When Cardinal Joseph Ratzinger was elected Pope Benedict XVI in 2005, the surprising choice cast a pall over the liberal wing of the flock and left conservatives giddy with the prospect of total victory.
Ratzinger had for decades served as the Vatican’s guardian of orthodoxy, the man known as “God’s Rottweiler,” and his vocal fans were crowing about the glorious reign to come.
Cardinal Keith O’Brien of Scotland resigned on February 25 in the wake of explosive charges that he had made “inappropriate” sexual advances to four men, three of them priests and one now a former seminarian, starting in the 1980s.
The nation's Catholic bishops on Thursday (Feb. 7) rejected the Obama administration's latest proposals to broaden accommodations for religious groups in regulations that require insurance companies or employers to provide free birth control coverage.
Pope Benedict XVI's sudden announcement that he would resign by the end of the month took the church and the world by surprise, in large part because it was a move without precedent in the modern world.
But what comes next is as old and familiar as the papacy itself: Speculating about who will succeed to the Throne of St. Peter.
The Obama administration on Friday (Feb. 1) sought to placate religious groups by broadening religious exemptions and giving faith-based organizations more room to maneuver around its controversial contraception mandate, but the new rules offer no loopholes for privately owned businesses.
Retired Los Angeles Cardinal Roger Mahony has been stripped of his official duties in an unusual public rebuke by his successor that followed the release of thousands of pages of internal church documents showing how Mahony and aides for years conspired to cover up the sexual abuse of children by clergy.
Four decades after Roe v. Wade, the landmark Supreme Court ruling that legalized abortion, many opponents of the decision are in a celebratory mood while those backing abortion rights are glum, feeling that momentum is turning decisively against them.
Yet in reality, little has changed in the fiercest and most protracted battle of the nation's bitter culture war.
A presidential inauguration is by tradition the grandest ritual of America's civil religion, but President Obama took the oath of office on Monday (Jan. 21) in a ceremony that was explicit in joining theology to the nation's destiny and setting out a biblical vision of equality that includes race, gender, class, and, most controversially, sexual orientation.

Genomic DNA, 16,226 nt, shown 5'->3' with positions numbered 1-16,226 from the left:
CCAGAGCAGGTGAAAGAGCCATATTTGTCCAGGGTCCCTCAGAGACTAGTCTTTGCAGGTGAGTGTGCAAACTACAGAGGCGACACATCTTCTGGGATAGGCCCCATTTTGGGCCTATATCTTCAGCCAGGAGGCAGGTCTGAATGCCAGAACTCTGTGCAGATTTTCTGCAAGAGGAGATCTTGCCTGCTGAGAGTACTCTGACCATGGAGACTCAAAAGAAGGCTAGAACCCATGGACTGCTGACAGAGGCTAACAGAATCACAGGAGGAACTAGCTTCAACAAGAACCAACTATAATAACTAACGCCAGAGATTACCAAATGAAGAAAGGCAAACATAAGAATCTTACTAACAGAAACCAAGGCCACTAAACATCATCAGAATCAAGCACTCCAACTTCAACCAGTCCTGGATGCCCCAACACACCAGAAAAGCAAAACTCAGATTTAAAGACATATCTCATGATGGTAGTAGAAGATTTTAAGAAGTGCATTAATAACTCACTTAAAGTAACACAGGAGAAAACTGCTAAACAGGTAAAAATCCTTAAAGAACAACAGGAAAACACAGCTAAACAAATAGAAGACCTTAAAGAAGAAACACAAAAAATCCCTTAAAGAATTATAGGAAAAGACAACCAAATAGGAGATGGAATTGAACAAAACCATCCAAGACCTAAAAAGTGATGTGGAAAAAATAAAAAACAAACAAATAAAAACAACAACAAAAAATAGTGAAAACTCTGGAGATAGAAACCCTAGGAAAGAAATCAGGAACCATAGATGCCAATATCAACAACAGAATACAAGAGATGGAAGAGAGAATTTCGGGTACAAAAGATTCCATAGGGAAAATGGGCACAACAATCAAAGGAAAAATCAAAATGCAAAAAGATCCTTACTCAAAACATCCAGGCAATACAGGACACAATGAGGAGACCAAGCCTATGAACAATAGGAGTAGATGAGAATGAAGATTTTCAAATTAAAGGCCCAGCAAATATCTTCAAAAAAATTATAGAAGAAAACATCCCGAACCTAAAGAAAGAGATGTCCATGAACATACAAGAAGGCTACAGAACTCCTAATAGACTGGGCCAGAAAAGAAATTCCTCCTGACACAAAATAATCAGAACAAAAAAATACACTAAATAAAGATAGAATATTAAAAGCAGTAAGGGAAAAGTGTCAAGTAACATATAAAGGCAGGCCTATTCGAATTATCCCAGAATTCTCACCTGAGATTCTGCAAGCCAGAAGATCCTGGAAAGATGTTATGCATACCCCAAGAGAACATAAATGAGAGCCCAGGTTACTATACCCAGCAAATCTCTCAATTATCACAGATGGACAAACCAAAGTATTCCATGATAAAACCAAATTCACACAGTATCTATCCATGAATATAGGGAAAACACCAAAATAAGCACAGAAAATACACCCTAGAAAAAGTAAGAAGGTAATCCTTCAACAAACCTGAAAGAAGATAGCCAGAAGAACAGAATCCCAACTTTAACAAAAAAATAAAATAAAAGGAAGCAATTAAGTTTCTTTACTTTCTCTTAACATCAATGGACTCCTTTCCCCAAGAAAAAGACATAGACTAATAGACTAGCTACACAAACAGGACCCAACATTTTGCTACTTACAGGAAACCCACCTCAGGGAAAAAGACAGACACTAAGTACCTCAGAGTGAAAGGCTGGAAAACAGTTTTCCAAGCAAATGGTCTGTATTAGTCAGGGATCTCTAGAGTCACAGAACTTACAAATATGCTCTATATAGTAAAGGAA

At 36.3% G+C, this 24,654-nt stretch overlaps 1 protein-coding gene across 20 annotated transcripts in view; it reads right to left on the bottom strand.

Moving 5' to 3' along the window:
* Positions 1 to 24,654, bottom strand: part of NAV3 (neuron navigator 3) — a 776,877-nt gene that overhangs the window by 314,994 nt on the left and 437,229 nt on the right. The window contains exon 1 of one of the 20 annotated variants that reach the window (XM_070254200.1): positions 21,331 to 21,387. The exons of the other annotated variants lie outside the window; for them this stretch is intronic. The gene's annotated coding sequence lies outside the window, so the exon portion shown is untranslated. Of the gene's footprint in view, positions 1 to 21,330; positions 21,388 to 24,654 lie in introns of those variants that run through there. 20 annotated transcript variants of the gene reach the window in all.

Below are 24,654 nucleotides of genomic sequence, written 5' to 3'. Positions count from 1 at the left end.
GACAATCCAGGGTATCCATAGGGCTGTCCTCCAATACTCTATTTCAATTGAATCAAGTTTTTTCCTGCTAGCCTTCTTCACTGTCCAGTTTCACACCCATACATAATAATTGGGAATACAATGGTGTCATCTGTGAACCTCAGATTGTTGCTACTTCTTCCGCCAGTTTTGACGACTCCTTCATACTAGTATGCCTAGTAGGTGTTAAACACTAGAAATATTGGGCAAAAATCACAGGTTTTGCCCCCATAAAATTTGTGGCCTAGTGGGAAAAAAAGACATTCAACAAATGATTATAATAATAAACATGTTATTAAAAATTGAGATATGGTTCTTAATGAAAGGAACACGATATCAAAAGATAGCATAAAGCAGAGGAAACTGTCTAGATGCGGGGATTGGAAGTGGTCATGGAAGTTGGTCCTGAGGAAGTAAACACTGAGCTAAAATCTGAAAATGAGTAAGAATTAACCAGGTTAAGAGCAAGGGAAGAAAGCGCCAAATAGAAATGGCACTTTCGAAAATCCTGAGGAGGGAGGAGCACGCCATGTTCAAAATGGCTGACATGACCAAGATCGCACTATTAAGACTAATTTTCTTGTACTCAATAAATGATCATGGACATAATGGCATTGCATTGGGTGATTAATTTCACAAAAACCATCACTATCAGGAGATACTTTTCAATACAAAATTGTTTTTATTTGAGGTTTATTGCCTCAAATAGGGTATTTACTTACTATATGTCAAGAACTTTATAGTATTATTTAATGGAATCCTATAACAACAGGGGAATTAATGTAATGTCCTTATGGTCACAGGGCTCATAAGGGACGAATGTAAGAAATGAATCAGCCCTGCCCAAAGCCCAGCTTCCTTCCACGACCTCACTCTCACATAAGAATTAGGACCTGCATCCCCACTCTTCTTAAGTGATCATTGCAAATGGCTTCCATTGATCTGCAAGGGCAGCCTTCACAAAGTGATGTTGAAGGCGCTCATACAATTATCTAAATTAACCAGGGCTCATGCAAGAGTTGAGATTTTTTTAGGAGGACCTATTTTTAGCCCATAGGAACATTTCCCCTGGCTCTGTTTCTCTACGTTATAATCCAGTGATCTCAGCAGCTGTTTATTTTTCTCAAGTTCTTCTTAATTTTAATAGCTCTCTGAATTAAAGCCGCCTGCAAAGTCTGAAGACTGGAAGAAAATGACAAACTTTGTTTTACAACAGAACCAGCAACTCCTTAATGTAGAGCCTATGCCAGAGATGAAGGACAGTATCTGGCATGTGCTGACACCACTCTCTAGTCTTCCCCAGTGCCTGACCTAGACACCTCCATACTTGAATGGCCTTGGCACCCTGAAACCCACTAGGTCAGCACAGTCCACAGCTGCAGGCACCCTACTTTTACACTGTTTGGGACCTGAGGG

When thousands of abortion opponents gather on Friday (Jan. 25) on the National Mall for their annual protest march, they will be united in their fierce passion for ending a procedure that the Supreme Court legalized 40 years ago in the controversial Roe v. Wade decision.
The evangelical pastor chosen by President Obama to deliver the benediction at his inauguration ceremonies withdrew on Thursday (Jan. 10) following a furor over a sermon from the mid-1990s in which he denounced the gay rights movement and advocated efforts to turn gays straight.
The Harvard Theological Review is postponing publication of an article on the papyrus fragment in which Jesus seems to refer to his wife, raising further doubts about a discovery that sparked immediate curiosity when it was announced last September.
The White House’s novel online system for allowing citizens to petition the administration on any number of causes has led to such efforts as these: petitions to secede from the U.S.; a petition for Vice President Joe Biden to star in a reality show; and a petition for the government to disclose its secret archives on extraterrestrials.
Chicago Cardinal Francis George has launched a last-ditch campaign to convince the lame-duck Illinois legislature not to legalize same-sex marriage, saying that government "has no power to create something that nature itself tells us is impossible."
At its heartwarming core, Christmas is the story of a birth: the tender relationship between a new mother and her newborn child.
Indeed, that maternal bond between the Virgin Mary and the baby Jesus has resonated so deeply across the centuries that depicting the blessed intimacy of the first Noel has become an integral part of the Christmas industry.
Nothing can rile churchgoers more than tweaking the liturgy, so it was no surprise that sharp protests accompanied the introduction of a new translation of the Catholic Mass last year. But a survey shows that worshippers have by and large accepted – and even welcomed – the changes.
VATICAN CITY (RNS) Pope Benedict XVI launched his own Twitter feed this week (Dec. 3) to worldwide media coverage – it's hard to resist the story of an octogenarian pontiff mixing it up with the digerati – and to considerable acclaim from church insiders.
After November's presidential vote, Catholics could cite ample evidence for their renewed political relevance while dispirited evangelicals were left wondering if they are destined to be yesterday's election news. Yet their roles in American spiritual life may be reversed.
A divided U.S. Catholic hierarchy has failed to agree on a statement about the economy after a debate that revealed sharp differences over the kind of social justice issues that were once a hallmark of the bishops’ public profile.